However, while the manufacturer has been making these for quite some time, it hasn’t really hit “mass retail” until recently so there’s just not a whole lot of available feedback.
Mostly, the discussions revolve around the design itself. Like I said above, this Dutch lever design is a very old design and is considered the best design.
There’s a couple other designs – the pressure spring-type press, and the kind (usually homemade) that you stick your weights on top.
Here’s why you want the dutch design press instead of the others:
- Spring-type presses are nice in that they generally take up less space. Having said that, there’s a major issue – with the pressure springs, as the cheese expels whey, the spring pressure will decrease slightly.This results in an inconsistent press and can cause all sorts of problems, if anything just an inconsistent flavor but can also result in not enough whey being expelled which can make an otherwise great cheese go moldy.
The dutch design presses, on the other hand, use a lever arm that keeps a consistent pressure during the entire process, which allows you to get the same results, predictably, every time.
- The type of presses that have you pile weights on top, well, I haven’t seen any commercially available. I will say this – the main problem with those is you oftentimes get a lopsided cheese if the weights are not absolutely perfectly centered on top of your follower.I’ve seen pictures, and one of the epic fail cheeses I mentioned (#2) was with one of those that I threw together. A lopsided cheese might not seem like too much of an issue, but consider that it will cure and dry out unevenly. That could pose some problems down the line as well.The nice thing about the dutch design presses are that, once again, because of the way the lever is set up, it gives an even consistent pressure on the whole wheel of cheese, and won’t favor one side or the other.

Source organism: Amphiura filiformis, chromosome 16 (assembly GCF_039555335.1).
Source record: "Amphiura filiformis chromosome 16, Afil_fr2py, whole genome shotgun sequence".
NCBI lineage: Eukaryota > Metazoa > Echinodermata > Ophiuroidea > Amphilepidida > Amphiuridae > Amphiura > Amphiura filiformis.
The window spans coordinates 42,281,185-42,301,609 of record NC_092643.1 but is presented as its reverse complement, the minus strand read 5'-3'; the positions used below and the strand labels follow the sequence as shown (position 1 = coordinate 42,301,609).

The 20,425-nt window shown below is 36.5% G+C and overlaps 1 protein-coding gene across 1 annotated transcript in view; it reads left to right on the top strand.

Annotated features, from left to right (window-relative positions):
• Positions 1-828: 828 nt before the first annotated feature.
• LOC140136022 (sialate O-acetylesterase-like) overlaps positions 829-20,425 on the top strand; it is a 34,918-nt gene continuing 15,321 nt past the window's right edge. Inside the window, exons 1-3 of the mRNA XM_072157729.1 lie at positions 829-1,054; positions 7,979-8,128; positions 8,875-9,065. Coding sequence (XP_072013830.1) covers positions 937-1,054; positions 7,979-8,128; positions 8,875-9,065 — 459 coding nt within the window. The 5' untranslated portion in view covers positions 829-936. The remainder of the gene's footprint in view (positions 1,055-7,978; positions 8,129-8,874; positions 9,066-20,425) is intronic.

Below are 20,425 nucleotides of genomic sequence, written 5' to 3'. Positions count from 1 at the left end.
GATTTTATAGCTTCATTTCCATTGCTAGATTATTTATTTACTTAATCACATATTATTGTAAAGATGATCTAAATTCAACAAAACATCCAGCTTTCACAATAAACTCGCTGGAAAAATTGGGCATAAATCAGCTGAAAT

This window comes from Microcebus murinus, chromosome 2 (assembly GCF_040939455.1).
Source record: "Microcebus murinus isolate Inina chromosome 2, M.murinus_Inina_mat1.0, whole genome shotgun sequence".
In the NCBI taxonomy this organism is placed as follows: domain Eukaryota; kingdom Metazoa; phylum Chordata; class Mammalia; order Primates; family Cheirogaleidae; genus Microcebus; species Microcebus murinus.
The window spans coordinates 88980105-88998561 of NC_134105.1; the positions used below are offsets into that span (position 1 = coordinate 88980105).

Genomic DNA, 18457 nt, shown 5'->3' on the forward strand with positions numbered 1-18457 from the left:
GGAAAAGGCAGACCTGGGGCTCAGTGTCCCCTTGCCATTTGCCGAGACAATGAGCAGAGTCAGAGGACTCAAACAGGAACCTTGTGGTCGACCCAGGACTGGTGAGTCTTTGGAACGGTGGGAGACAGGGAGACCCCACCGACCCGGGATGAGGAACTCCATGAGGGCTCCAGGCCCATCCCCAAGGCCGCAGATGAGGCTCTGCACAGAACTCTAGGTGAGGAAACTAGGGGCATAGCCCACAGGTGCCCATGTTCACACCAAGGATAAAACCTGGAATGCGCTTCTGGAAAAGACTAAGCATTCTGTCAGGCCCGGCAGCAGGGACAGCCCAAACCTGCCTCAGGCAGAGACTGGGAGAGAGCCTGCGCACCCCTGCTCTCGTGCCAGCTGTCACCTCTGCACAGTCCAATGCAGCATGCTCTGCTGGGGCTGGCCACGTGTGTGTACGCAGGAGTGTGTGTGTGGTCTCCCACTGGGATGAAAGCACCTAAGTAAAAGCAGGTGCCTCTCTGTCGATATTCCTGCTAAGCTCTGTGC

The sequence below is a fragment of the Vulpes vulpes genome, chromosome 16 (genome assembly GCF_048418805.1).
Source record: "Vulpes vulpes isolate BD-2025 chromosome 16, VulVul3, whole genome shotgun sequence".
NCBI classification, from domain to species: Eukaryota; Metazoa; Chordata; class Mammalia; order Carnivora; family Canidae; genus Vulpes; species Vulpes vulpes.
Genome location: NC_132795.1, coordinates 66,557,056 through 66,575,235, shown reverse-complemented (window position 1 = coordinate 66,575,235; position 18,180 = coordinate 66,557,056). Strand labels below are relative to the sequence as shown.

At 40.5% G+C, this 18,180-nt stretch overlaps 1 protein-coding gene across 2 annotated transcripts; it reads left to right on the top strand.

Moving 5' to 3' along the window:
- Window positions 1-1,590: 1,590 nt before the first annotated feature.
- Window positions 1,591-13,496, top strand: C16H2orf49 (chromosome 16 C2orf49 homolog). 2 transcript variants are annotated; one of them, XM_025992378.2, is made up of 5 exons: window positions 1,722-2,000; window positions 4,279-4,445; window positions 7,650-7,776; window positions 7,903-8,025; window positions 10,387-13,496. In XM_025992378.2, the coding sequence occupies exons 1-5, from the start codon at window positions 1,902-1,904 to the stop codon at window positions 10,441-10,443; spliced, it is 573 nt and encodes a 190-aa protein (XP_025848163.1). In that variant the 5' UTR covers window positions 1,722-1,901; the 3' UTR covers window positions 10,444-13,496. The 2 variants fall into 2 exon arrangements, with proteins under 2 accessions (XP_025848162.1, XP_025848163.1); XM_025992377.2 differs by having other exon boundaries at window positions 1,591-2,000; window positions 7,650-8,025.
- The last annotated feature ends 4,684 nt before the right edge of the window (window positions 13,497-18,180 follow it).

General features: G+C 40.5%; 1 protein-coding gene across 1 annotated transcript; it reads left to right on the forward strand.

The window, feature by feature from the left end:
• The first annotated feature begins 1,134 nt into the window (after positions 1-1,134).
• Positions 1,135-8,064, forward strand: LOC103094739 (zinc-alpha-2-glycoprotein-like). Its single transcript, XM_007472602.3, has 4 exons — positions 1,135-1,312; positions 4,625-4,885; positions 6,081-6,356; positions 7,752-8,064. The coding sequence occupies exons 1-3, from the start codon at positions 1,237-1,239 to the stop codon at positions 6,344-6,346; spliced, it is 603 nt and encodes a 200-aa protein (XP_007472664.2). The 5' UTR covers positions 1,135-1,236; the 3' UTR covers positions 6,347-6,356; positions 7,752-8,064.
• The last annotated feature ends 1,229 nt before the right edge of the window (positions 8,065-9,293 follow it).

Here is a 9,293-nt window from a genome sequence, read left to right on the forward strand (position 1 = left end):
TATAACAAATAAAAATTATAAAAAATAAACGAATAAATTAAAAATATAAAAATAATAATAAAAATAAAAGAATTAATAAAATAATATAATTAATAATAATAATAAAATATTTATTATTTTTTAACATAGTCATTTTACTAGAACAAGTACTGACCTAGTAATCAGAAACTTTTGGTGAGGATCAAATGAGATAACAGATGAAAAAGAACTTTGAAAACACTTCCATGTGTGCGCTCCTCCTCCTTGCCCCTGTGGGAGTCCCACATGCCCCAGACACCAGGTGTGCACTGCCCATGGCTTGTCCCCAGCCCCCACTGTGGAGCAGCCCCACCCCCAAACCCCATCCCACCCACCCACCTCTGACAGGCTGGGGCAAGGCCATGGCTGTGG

There is only one problem I can foresee with this press.
It’s base is small enough that I wonder if hanging a heavy weight on the lever arm will cause it to tip over. Having said that, I will probably do something similar that I did with my Piteba oil expeller.
I simply bolted the expeller onto a piece of lumber that would allow me to use c-clamps to clamp it onto my countertop. It worked really well for the Piteba, which requires some pretty heavy-duty hand-cranking, so I know it will work just fine for this press. Either that or even just screw it onto a piece of wood to extend the base to below the lever arm.
All in all, here’s what I care about:
I personally want to be able to have a nice small press that will press a couple gallon size batches.
I want one that will give me consistent results, and won’t cause me a headache.
It’s under $175 so is not going to cost me an arm and a leg, won’t take up half my kitchen, and it will allow me to make tasty hard cheeses that my family will love, and some wheels to give out as Christmas gifts.